Pricing Games

This is interesting.  I guess I hadn’t given that much thought to pricing before.  But with the ability of people to price shop in ways that haven’t been done before, businesses are having to become a lot smarter about their pricing strategies.

“Most retail companies still do a lot of things manually,” says Steven Schwartz, senior vice president of planning and allocation at the Casual Male Retail Group, a chain of 475 clothing stores. “Our buyers and planners got reports on sales and inventory weekly,” says Schwartz. “And they evaluated those reports, looking for what was selling, what to discount, and deciding the markdown. But they were going through paper 12 inches thick. We took a markdown. If it worked, great. If it didn’t work, we took another markdown.”

A couple of years ago, Schwartz began to look for a better way, and he found a half-dozen companies offering software to automate the markdown process. It works somewhat like airline-pricing software: The computers absorb several years’ worth of data, look at what’s in stores and how it’s selling, and spit out recommendations for prices on specific clothing items. Casual Male picked ProfitLogic, a company based in Cambridge, Massachusetts that is also working with the Home Depot, JC Penney, and Old Navy. During the first year, Casual Male did a test across six departments in all of its stores. Schwartz’s buyers would tell the ProfitLogic software what inventory they wanted to move, what the price was, and, most importantly, when Casual Male wanted to be sold-out ( or when the chain wanted to have a certain amount left to be sold at its outlet chain ).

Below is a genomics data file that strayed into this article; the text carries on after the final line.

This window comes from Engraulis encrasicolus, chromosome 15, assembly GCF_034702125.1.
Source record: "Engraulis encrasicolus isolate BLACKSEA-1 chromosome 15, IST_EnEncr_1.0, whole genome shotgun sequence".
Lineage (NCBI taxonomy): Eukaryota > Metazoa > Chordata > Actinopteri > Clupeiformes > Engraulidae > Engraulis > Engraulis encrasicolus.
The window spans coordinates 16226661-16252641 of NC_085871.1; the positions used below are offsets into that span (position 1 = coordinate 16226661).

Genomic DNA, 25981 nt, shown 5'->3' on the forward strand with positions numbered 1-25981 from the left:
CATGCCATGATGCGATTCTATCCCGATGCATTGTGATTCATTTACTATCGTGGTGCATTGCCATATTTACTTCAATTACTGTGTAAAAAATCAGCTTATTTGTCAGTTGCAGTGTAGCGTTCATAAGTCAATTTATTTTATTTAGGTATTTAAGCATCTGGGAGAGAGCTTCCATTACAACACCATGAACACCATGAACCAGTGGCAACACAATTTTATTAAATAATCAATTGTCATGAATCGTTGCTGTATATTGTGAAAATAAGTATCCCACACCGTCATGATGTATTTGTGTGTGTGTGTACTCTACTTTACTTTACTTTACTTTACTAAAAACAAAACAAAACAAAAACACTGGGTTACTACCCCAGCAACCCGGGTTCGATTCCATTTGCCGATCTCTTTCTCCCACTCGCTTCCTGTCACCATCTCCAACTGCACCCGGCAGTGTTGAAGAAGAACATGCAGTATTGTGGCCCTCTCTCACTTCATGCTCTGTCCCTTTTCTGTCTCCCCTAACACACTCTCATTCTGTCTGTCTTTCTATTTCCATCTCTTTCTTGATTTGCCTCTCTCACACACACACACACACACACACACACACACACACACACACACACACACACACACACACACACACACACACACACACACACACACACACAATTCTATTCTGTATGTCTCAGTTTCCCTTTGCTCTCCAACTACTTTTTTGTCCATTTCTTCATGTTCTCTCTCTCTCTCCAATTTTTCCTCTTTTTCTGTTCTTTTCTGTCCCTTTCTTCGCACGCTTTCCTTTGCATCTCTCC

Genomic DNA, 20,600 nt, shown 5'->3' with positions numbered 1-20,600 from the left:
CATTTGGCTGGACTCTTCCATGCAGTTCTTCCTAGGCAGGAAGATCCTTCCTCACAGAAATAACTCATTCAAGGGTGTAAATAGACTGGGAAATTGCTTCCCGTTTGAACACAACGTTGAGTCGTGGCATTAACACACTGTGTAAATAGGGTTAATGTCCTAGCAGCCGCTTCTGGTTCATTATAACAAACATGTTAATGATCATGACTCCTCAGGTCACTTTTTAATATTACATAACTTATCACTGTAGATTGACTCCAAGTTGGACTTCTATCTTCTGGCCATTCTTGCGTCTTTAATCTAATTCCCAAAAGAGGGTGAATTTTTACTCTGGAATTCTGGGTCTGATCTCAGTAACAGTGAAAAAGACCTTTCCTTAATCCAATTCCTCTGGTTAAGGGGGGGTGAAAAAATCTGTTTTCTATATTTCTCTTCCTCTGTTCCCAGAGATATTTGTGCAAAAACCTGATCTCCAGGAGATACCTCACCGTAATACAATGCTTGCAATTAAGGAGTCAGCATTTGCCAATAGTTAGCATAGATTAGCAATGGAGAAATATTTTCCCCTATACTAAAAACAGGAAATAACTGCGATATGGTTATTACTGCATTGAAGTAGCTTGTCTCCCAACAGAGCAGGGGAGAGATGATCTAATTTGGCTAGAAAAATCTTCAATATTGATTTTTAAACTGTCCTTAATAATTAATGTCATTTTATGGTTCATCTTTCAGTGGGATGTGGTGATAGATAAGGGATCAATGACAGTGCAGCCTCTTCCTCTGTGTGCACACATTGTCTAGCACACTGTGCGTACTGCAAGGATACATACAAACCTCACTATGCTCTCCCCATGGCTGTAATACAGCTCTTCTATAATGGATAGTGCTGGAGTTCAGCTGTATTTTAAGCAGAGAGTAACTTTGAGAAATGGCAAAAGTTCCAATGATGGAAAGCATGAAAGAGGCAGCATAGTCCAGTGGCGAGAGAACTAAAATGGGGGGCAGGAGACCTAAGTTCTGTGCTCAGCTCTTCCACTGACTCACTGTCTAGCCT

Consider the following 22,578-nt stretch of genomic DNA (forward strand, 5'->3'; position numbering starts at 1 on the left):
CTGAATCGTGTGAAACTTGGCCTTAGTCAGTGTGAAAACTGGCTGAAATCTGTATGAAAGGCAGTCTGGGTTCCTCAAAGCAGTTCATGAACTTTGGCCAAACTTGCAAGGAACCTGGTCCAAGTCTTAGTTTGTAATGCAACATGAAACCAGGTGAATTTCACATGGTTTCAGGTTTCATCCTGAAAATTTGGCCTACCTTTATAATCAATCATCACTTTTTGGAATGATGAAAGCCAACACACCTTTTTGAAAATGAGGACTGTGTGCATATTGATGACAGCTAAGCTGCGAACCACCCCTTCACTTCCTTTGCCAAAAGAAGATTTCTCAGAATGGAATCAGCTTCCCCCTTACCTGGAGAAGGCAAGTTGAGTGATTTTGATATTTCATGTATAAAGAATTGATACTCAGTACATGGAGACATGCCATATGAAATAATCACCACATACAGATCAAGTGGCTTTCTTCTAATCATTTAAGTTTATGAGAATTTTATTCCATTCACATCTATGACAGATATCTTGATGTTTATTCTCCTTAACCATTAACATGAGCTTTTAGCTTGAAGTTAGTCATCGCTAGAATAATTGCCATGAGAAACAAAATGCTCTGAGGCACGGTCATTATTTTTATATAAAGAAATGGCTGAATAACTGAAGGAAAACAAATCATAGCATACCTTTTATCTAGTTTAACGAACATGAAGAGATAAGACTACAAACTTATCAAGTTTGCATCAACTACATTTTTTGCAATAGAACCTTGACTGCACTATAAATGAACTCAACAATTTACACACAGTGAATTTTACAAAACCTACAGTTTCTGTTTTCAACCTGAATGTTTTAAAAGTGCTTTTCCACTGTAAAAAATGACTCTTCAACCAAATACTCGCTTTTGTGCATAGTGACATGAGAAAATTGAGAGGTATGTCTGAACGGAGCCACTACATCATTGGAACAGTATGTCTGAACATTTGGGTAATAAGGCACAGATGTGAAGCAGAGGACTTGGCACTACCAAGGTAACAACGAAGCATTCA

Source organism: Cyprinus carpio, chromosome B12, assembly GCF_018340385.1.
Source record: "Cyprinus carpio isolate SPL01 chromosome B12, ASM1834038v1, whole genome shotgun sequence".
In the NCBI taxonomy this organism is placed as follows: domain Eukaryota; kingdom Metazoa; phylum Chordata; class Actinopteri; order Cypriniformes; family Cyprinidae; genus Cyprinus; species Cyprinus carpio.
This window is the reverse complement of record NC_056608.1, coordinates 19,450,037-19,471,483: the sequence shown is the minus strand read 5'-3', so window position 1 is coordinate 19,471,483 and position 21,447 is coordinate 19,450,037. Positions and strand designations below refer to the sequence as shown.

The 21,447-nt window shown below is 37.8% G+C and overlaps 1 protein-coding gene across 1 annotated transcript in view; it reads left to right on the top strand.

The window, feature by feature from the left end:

ProfitLogic’s system not only gave guidance on what to discount, and by how much, it also allowed Casual Male’s buyers to ask their own questions, like, “What happens if we mark down 10% instead of 20%?”

The software inspired one basic change in the Casual Male markdown world: Discount less, but discount a lot sooner. “Merchants tend to get emotionally committed to what they buy,” says David Boyce, ProfitLogic’s vice president of marketing. “Buyers pick styles, colors. In general, they get it right, but once in a while, they don’t. They always say, ‘Just one more week! It will sell!’ ”

At Casual Male, the results were immediate. “Sell throughs”—selling all of something—“were much faster, much sooner,” says Schwartz. The clothing was still on sale—but not as deeply discounted as it would have been a month later in the season. Schwartz is protective about the exact improvement in profitability. But in June 2002, the software was rolled out for all items at all stores—after Casual Male upgraded its national point-of-sale system.

Maybe this is why I could never find the pants I wanted in stock at any of their local stores (or even on their website at times).  Of maybe I was just using the most popular size at the time*.  The situation seems to have improved recently, though.

Link via Slashdot.

* Yep, Casual Male is a “big and tall” outfit.  But since I’ve been doing the Atkins Plan since September, I may be able to kiss them goodbye at some point this year.  I’ve still got a ways to go before I finish, but the results so far are promising.

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